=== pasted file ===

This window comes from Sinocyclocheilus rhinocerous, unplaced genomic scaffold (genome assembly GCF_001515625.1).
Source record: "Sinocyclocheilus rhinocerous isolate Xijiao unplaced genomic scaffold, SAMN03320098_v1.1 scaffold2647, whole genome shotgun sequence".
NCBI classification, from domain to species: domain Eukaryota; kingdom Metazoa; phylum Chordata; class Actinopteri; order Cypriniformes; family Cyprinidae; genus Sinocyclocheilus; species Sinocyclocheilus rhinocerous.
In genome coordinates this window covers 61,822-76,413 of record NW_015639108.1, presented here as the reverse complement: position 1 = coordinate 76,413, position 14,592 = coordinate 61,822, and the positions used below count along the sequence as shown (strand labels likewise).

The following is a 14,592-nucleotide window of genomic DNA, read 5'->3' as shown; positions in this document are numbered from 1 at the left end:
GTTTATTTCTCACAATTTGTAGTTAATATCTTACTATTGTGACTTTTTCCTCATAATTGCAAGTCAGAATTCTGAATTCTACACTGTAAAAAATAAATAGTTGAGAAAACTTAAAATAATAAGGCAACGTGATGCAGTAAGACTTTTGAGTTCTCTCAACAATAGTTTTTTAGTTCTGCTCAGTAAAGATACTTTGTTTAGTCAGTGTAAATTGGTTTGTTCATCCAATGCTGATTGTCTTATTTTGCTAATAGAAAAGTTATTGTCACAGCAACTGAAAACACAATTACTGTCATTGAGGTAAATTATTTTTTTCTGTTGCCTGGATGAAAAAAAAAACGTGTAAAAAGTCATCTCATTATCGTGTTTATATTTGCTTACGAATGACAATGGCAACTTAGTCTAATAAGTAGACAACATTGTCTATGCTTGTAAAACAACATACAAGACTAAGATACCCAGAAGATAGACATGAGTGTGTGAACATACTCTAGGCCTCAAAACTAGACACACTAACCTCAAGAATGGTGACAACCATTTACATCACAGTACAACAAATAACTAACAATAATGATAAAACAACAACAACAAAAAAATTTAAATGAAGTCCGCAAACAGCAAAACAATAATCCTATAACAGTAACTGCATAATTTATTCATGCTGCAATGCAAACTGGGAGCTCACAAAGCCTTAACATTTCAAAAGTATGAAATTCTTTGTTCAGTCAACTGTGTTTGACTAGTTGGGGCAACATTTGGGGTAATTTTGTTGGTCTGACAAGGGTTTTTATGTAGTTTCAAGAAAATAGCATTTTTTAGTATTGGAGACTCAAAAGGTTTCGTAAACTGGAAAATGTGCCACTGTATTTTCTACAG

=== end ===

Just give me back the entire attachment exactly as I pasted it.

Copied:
This window comes from Sinocyclocheilus rhinocerous, unplaced genomic scaffold (genome assembly GCF_001515625.1).
Source record: "Sinocyclocheilus rhinocerous isolate Xijiao unplaced genomic scaffold, SAMN03320098_v1.1 scaffold2647, whole genome shotgun sequence".
NCBI classification, from domain to species: domain Eukaryota; kingdom Metazoa; phylum Chordata; class Actinopteri; order Cypriniformes; family Cyprinidae; genus Sinocyclocheilus; species Sinocyclocheilus rhinocerous.
In genome coordinates this window covers 61,822-76,413 of record NW_015639108.1, presented here as the reverse complement: position 1 = coordinate 76,413, position 14,592 = coordinate 61,822, and the positions used below count along the sequence as shown (strand labels likewise).

The following is a 14,592-nucleotide window of genomic DNA, read 5'->3' as shown; positions in this document are numbered from 1 at the left end:
GTTTATTTCTCACAATTTGTAGTTAATATCTTACTATTGTGACTTTTTCCTCATAATTGCAAGTCAGAATTCTGAATTCTACACTGTAAAAAATAAATAGTTGAGAAAACTTAAAATAATAAGGCAACGTGATGCAGTAAGACTTTTGAGTTCTCTCAACAATAGTTTTTTAGTTCTGCTCAGTAAAGATACTTTGTTTAGTCAGTGTAAATTGGTTTGTTCATCCAATGCTGATTGTCTTATTTTGCTAATAGAAAAGTTATTGTCACAGCAACTGAAAACACAATTACTGTCATTGAGGTAAATTATTTTTTTCTGTTGCCTGGATGAAAAAAAAAACGTGTAAAAAGTCATCTCATTATCGTGTTTATATTTGCTTACGAATGACAATGGCAACTTAGTCTAATAAGTAGACAACATTGTCTATGCTTGTAAAACAACATACAAGACTAAGATACCCAGAAGATAGACATGAGTGTGTGAACATACTCTAGGCCTCAAAACTAGACACACTAACCTCAAGAATGGTGACAACCATTTACATCACAGTACAACAAATAACTAACAATAATGATAAAACAACAACAACAAAAAAATTTAAATGAAGTCCGCAAACAGCAAAACAATAATCCTATAACAGTAACTGCATAATTTATTCATGCTGCAATGCAAACTGGGAGCTCACAAAGCCTTAACATTTCAAAAGTATGAAATTCTTTGTTCAGTCAACTGTGTTTGACTAGTTGGGGCAACATTTGGGGTAATTTTGTTGGTCTGACAAGGGTTTTTATGTAGTTTCAAGAAAATAGCATTTTTTAGTATTGGAGACTCAAAAGGTTTCGTAAACTGGAAAATGTGCCACTGTATTTTCTACAG